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Hans Vonk (conductor)

From Wikipedia, the free encyclopedia

Hans Vonk (18 June 1942 – 29 August 2004) was a Dutch conductor.

Early and middle years

Vonk was born in Amsterdam, the son of Franciscus Cornelis and Wilhelmina Vonk. His father was a violinist in the Concertgebouw Orchestra, and died when Vonk was age three. Vonk studied piano with Jaap Spaanderman at the Amsterdam Conservatory and law at Amsterdam University. During this time, he made a living from gigs as a jazz pianist. He later studied conducting with Hermann Scherchen and Franco Ferrara.

Vonk debuted as a conductor with the Netherlands National Ballet. He later married the ballerina, Jessie Folkerts. He also served as assistant conductor with the Concertgebouw Orchestra, and associate conductor with the Royal Philharmonic Orchestra, London.

Vonk held chief conductor positions with De Nederlandse Opera (1976-1985), the Residentie Orkest (1980–1991) and the Netherlands Radio Philharmonic Orchestra. From 1985 to 1990, he was principal conductor of both the Staatskapelle Dresden and the Semper Oper, Dresden. In 1988 he conducted at La Scala in Milan in a revival of Jommelli's Fetonte, but then had to take a year off from conducting after being diagnosed with Guillain–Barré syndrome, a neurological condition. He appeared to recover and resumed conducting. He became chief conductor of the WDR Symphony Orchestra, Cologne in 1991.

With the SLSO

In the USA, he made his first guest appearance with the Saint Louis Symphony Orchestra (SLSO) in 1992. In January 1995, he was appointed the SLSO's music director, after Leonard Slatkin, and took up the position in 1996.[1] In 2001, Vonk began to experience muscular weakness, which was not diagnosed to a specific ailment at the time. In 2002, he resigned his position in St. Louis because of these health problems, which were later diagnosed as amyotrophic lateral sclerosis (ALS), also known as Lou Gehrig's Disease.

His last performance with the SLSO was of Mahler's Symphony No. 4, on Saturday, 4 May 2002. The applause lasted four minutes[2] and was followed by a commendation read by the Chairman of the Board of Trustees, Virginia Weldon: "In recognition of his vital leadership and exemplary artistry, as well as his lasting contribution to the rich cultural legacy of both this orchestra and the region of Saint Louis, it is with great pride and affection that the Board of Trustees of the Saint Louis Symphony Orchestra bestows this commendation on Maestro Hans Vonk, on this day, Saturday, May 4th, 2002, Saint Louis, Missouri." To which the maestro briefly responded: "Ladies and gentlemen, since I'm a United States conductor I'm supposed to say something to the audience. I would like to thank you for your presence through this six years. Everything I have to say happened tonight on stage."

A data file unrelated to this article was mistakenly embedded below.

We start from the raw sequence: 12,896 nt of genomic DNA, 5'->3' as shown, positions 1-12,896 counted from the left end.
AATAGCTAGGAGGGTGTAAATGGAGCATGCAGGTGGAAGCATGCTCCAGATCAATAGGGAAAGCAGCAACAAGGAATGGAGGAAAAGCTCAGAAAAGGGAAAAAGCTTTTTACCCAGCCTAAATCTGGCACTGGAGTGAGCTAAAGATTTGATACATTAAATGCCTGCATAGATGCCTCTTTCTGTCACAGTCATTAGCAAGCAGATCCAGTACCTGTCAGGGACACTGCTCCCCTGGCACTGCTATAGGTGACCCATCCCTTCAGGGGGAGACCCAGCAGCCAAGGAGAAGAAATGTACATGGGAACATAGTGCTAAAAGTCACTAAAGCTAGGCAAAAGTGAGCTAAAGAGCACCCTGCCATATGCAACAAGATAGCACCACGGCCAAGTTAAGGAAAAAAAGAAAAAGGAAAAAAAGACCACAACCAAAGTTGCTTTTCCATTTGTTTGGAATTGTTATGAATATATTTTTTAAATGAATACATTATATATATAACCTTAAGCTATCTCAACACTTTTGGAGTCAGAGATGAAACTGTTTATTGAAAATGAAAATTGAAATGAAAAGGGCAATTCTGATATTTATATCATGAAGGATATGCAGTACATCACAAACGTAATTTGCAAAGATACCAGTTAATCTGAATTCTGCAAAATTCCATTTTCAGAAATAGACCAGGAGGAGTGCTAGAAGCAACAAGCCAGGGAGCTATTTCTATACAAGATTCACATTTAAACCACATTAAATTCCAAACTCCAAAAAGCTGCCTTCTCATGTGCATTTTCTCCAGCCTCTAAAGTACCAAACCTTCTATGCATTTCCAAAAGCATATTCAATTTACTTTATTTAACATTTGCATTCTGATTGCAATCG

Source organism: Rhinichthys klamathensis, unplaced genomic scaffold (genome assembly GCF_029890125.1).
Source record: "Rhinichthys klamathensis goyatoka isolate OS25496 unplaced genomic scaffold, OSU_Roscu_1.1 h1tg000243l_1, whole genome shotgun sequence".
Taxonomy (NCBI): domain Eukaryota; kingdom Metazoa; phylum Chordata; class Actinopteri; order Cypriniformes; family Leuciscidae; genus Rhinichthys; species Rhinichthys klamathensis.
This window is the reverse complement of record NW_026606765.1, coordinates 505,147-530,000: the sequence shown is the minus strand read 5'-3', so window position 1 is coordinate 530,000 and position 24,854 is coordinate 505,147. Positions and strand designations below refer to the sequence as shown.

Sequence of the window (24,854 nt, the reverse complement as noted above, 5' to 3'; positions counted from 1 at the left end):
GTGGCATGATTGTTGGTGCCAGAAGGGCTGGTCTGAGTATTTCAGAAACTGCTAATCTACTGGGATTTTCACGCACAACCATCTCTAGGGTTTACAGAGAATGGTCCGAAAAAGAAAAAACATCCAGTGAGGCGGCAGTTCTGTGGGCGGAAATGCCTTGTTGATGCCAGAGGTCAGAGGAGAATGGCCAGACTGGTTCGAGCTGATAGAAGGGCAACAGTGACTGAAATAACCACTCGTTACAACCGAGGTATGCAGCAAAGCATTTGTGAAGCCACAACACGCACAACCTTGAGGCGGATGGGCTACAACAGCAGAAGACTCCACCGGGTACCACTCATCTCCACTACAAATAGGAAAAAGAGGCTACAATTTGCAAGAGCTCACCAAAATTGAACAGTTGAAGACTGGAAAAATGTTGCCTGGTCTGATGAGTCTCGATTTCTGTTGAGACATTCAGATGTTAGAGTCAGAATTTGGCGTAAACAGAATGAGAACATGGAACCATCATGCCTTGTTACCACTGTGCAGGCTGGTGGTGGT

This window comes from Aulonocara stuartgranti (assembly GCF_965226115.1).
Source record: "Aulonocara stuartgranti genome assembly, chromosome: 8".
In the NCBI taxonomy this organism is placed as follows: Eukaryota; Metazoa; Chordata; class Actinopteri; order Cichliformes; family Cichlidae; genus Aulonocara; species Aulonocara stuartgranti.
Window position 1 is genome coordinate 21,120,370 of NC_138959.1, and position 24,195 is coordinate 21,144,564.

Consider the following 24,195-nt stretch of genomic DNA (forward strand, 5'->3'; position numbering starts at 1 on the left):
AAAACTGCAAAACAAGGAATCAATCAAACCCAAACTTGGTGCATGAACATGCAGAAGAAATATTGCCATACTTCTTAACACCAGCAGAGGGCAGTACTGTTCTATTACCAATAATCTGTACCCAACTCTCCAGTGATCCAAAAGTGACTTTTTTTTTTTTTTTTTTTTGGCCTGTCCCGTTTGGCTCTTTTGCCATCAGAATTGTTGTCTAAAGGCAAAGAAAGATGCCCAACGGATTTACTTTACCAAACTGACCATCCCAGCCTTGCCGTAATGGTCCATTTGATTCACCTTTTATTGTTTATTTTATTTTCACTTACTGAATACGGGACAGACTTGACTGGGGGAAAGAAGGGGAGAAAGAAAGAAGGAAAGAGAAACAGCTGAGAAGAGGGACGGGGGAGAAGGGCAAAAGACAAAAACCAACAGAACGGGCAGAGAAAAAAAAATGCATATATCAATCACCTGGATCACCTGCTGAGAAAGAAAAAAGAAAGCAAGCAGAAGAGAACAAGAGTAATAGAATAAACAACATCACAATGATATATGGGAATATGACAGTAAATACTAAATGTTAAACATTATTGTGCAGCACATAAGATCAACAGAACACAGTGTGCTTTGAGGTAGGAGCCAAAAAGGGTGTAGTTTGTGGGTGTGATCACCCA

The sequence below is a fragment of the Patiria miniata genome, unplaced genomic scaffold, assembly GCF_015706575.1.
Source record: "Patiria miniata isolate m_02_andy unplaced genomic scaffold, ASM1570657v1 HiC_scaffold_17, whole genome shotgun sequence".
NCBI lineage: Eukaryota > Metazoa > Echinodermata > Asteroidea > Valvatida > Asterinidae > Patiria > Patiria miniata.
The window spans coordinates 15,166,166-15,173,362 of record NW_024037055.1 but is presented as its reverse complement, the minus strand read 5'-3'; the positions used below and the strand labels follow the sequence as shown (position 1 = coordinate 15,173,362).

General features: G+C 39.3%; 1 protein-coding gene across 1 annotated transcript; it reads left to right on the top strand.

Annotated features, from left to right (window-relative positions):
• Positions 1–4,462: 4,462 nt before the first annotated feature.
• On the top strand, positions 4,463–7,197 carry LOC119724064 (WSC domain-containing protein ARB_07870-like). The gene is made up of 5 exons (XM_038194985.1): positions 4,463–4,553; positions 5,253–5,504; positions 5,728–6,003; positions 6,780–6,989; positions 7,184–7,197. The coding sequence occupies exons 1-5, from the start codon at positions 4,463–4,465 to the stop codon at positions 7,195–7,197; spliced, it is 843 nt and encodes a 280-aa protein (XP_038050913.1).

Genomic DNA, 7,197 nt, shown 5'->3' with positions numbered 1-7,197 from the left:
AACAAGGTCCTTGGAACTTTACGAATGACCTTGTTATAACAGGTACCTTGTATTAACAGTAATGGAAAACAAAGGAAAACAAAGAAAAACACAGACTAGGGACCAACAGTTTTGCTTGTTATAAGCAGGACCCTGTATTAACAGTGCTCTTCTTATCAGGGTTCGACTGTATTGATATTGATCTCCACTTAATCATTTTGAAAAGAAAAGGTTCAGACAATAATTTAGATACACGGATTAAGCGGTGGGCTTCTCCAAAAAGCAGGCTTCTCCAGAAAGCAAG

The SLSO dedicated a program of Hector Berlioz's Requiem to him after his death.[3]

Final years

In March 2002, Vonk was named chief conductor of the Netherlands Radio Symphony (NRSO).[4] He held the post for the 2003-2004 season, and was the orchestra's last chief conductor before its disbandment. His illness had debilitated him to the point that he conducted several NRSO concerts from a wheelchair.[5] On 29 August 2004, Vonk died in his Amsterdam home and is buried in that city under the epitaph (in English):

Music was his life.
Now it brings us
Solace and serenity

Luuk Reurich wrote a biography of Vonk, Hans Vonk, Een dirigentenleven (Hans Vonk, A Conductor's Life), published in 2006.[5] Vonk's recordings are on the Chandos and Denon labels, among others, and include two CDs of the Dutch composer Alphons Diepenbrock.[6] Vonk was regarded as a specialist in the music of Anton Bruckner[7] as well as an advocate of the music of Peter Schat, including conducting the world premiere of Schat's stage work Houdini.[8]

Hans Vonk Music House
Hans Vonk Music House

Vonk is survived by his widow, Jessie, who moved to Tasmania after her husband's death. In his memory she built the Hans Vonk Music House which began to host chamber music recitals in 2010.[9]



  1. ^ Allan Kozinn (17 January 1995). "St. Louis Symphony Names Hans Vonk as Next Director". New York Times. Retrieved 3 September 2007.
  2. ^ Recording in the possession of Jessie Vonk.
  3. ^ Eddie Silva (1 November 2004). "In Memoriam". Playbill Arts. Retrieved 4 September 2007.
  4. ^ "Hans Vonk chef-dirigent Radio Symfonie Orkest". Trouw. 29 March 2002. Retrieved 25 September 2011.
  5. ^ a b van Laar, Jan (20 September 2006). "Klassieke muziek: Tegendraadse dirigent". Elsevier Weekblad. Retrieved 28 February 2009.[permanent dead link]
  6. ^ Andrew Clements (25 October 2002). "Diepenbrock: The Birds, Marsyas Suite, Three Hymns, Elektra Suite, Die Nacht, Im Grossen Schweigen; Finnie et al". The Guardian. Retrieved 4 September 2007.
  7. ^ David Nice (1 September 2004). "Obituary for Hans Vonk". The Guardian. Retrieved 4 September 2007.
  8. ^ Nash, Peter Paul (June 1978). "Recordings: Review (Schat, de Leeuw, Keuris, Boerman, Henkemans, L. Andriessen)". Tempo. 125 (125): 38–40. JSTOR 944941.
  9. ^ The music house high on a Spreyton hill, The Advocate, pp. 8-9, 23 July 2010.

External links

Cultural offices
Preceded by Chief Conductor, Het Residentie Orkest
Succeeded by
Preceded by Chief Conductor, WDR Symphony Orchestra Cologne
Succeeded by
Preceded by Music Director, St. Louis Symphony Orchestra
Succeeded by
Preceded by Chief Conductor, Netherlands Radio Symphony
Succeeded by
(no successor)
This page was last edited on 19 November 2021, at 06:08
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